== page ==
The unraveling of the cocktail’s myth did have an additional impact on the American spirits landscape. It inspired the name for an online retailer, Seelbach’s.
“It was really the cocktail story I ended up hearing about, and I thought it was a funny story,” says founder Blake Riber, who started the site soon after the cocktail hoax came to light. “What we’re trying to do is help people navigate through these fake stories and prioritize transparency. So I thought it was a good tie-in to what we’re trying to do.”
Riber’s Seelbach’s platform specializes in products from craft distilleries, selling and shipping directly to consumers. While his site shares a name with the hotel, Riber says their lines of business are too different to warrant any issues.
“I thought I’d hear something from the hotel, but I never have,” he says. “When the attorneys looked at it, they saw a trademark for what the hotel has, but there was nothing involving online commerce.”
Single Barrel Gold
In 2007, the Seelbach bar selected two single barrels of whiskey from Willett Distillery in Bardstown, Ky. One was a 14 year-old Kentucky straight bourbon with a distillation date of Jan. 28, 1993; it yielded 164 bottles.
The other was a 23 year-old Kentucky rye — almost preposterously old by today’s standards — with a distillation date of April 19, 1983, yielding 211 bottles. (That’s the same distillation date as the now-famed Red Hook Rye.) At the time, Willett wasn’t actively distilling, and the picks came from its collection of barrels from undisclosed sources. Even today, unconfirmed rumors on sourcing abound in tasting groups and on whiskey forums.
Most of the bottles were sold by the pour at the Seelbach bar or through room service. Some made their way to Washington D.C.-area bars, including Jack Rose, or into private collections.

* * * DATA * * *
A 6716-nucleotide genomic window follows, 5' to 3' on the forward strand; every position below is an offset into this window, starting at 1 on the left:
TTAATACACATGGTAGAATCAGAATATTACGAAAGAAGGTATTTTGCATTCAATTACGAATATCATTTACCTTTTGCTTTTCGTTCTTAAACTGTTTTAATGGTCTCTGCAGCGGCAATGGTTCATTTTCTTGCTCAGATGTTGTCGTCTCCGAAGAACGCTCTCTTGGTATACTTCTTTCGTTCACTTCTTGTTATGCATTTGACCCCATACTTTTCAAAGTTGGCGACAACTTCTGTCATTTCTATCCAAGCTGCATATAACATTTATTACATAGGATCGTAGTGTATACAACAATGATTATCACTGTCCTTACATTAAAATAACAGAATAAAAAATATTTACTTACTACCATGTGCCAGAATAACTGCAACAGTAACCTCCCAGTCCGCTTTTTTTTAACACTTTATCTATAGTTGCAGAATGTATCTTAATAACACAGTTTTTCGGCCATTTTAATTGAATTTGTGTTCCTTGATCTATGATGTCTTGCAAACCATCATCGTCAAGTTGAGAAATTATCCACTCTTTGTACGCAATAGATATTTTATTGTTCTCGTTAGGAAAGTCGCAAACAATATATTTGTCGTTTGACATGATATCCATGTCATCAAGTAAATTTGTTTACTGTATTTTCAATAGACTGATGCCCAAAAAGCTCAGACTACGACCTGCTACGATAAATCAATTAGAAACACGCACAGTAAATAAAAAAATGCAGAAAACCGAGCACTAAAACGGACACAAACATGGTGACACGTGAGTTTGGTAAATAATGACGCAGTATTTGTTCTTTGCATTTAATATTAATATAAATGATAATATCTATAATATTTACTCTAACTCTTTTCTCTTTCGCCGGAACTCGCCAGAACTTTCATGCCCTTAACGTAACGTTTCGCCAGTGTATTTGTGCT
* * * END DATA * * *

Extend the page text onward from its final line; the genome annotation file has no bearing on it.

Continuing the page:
Today, Speakeasy Select Bourbon and Rathskeller Rye are among the most expensive bottles of American spirits ever sold at auction. In February 2022, an authenticated bottle of Speakeasy Select sold for over $17,000. In December 2022, a bottle of Rathskeller Rye sold for over $24,000.
The hotel’s own stock of the treasured whiskey is long gone. For Long and other current employees, the auction prices are as much a source of humor as they are of pride.
“We see the auctions, and we laugh about those bottles going for so much,” Long says.
The Seelbach Today
Today’s Seelbach Hotel features 321 guest rooms, offers 32,000 square feet of meeting space, and is listed on the National Register of Historic Places. It remains one of the city’s prime spots for lodging with a rare mixture of convenience and stateliness.
As the hotel’s historian, one of Larry Johnson’s main goals is to inform guests the hotel is an attraction itself. Part of that draw is enjoying hospitality in the same rooms and bars famous outlaws may or may not have patronized.
“The hotel itself has been not only a great place to stay for 100 years, but it’s a great place to taste whatever spirit or drink you wanted,” he says.
It’s a sentiment echoed by other members of the staff.
“When I have guests come in, I tell them it’s best not to compartmentalize. The hotel as a whole, food, beverage, with all its units, shines the best,” Long says. “And I always recommend they go see Larry.”